In artillery, caliber or calibre is the internal diameter of a gun barrel, or - by extension - a relative measure of the barrel length.
Rifled barrels introduce ambiguity to measurement of caliber. A rifled bore consists of alternating grooves and lands. The distance across the bore from groove to groove is greater than the distance from land to land. Projectiles fired from rifled barrels must be of the full groove to groove diameter to be effectively rotated by the rifling, but the caliber has sometimes been specified as the land to land diameter before rifling grooves were cut. The depth of rifling grooves (and the consequent ambiguity) increases in larger calibers.
Steel artillery projectiles may have a forward bourrelet section machined to a diameter slightly smaller than the original land to land dimension of the barrel and a copper driving band somewhat larger than the groove to groove diameter to effectively seal the bore as it becomes enlarged by erosion during prolonged firing.
United States Navy guns typically used rifling depth between one-half and one percent of caliber. Projectile bourrelet diameter specification was 0.015 inches (0.38:mm) less than land to land diameter with a minus manufacturing tolerance so average clearance was about 0.012 inches (0.30:mm). Driving band diameter was groove to groove diameter plus 0.02 inches (0.51:mm).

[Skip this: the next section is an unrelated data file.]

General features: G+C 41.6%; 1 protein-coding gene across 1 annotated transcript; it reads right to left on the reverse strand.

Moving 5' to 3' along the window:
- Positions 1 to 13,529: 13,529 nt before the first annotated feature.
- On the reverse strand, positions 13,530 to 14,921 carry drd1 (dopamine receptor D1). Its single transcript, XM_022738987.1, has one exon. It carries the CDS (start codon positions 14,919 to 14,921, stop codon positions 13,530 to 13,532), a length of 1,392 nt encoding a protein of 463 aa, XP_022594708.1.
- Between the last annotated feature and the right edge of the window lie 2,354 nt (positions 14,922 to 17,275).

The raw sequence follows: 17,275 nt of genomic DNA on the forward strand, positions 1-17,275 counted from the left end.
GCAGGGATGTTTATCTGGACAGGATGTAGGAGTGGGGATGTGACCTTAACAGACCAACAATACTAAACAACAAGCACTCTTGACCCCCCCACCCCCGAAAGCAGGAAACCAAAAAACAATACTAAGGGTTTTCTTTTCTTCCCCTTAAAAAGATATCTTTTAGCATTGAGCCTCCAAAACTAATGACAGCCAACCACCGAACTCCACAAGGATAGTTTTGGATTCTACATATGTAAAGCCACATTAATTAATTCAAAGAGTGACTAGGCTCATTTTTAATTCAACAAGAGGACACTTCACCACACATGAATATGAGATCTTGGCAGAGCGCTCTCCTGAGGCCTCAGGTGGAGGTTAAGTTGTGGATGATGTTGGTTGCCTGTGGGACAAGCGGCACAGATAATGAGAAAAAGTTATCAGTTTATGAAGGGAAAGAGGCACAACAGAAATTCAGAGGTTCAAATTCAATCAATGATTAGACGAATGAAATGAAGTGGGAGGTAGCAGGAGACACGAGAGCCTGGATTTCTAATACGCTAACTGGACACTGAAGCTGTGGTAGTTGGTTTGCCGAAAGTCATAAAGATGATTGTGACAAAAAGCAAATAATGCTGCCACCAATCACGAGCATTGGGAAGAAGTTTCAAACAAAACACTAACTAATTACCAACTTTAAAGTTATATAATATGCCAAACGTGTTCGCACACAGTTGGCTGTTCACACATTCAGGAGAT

The length of the barrel (especially for larger guns) is often quoted in calibers. For example, US Naval Rifles 3:in (76:mm) or larger. The effective length of the barrel (from breech to muzzle) is divided by the barrel diameter to give a dimensionless quantity.:81 As an example, the main guns of the Iowa-class battleships can be referred to as 16"/50 caliber. They are 16:inches in diameter and the barrel is 800:inches long (16 × 50 = 800). This is also sometimes indicated using the prefix L/; so for example, the most common gun for the Panzer V tank is described as a "75 mm L/70," meaning a barrel with an internal bore of 75:mm, and 5,250:mm long (17:ft 2.69 in).
The bore to barrel length ratio is called caliber in naval gunnery,:81 but is called length in army artillery. Before World War II, the US Navy used 5"/51 caliber (5" L/51) as surface-to-surface guns and 5"/25 caliber (5" L/25) as surface to air guns. By the end of World War II, the dual purpose 5"/38 caliber (5" L/38) was standard naval armament against surface and air targets. All three had a bore diameter of 5:inches (not 5.51 or 5.25 or 5.38 as often misread).
Naval rifles, although constructed and manufactured in roughly the same manners as land based artillery, were built to much more stringent and studious standards than land based weapons, and for good reason. At sea, a weapon had to perform, without fail. There was no ready replacement,... ...read more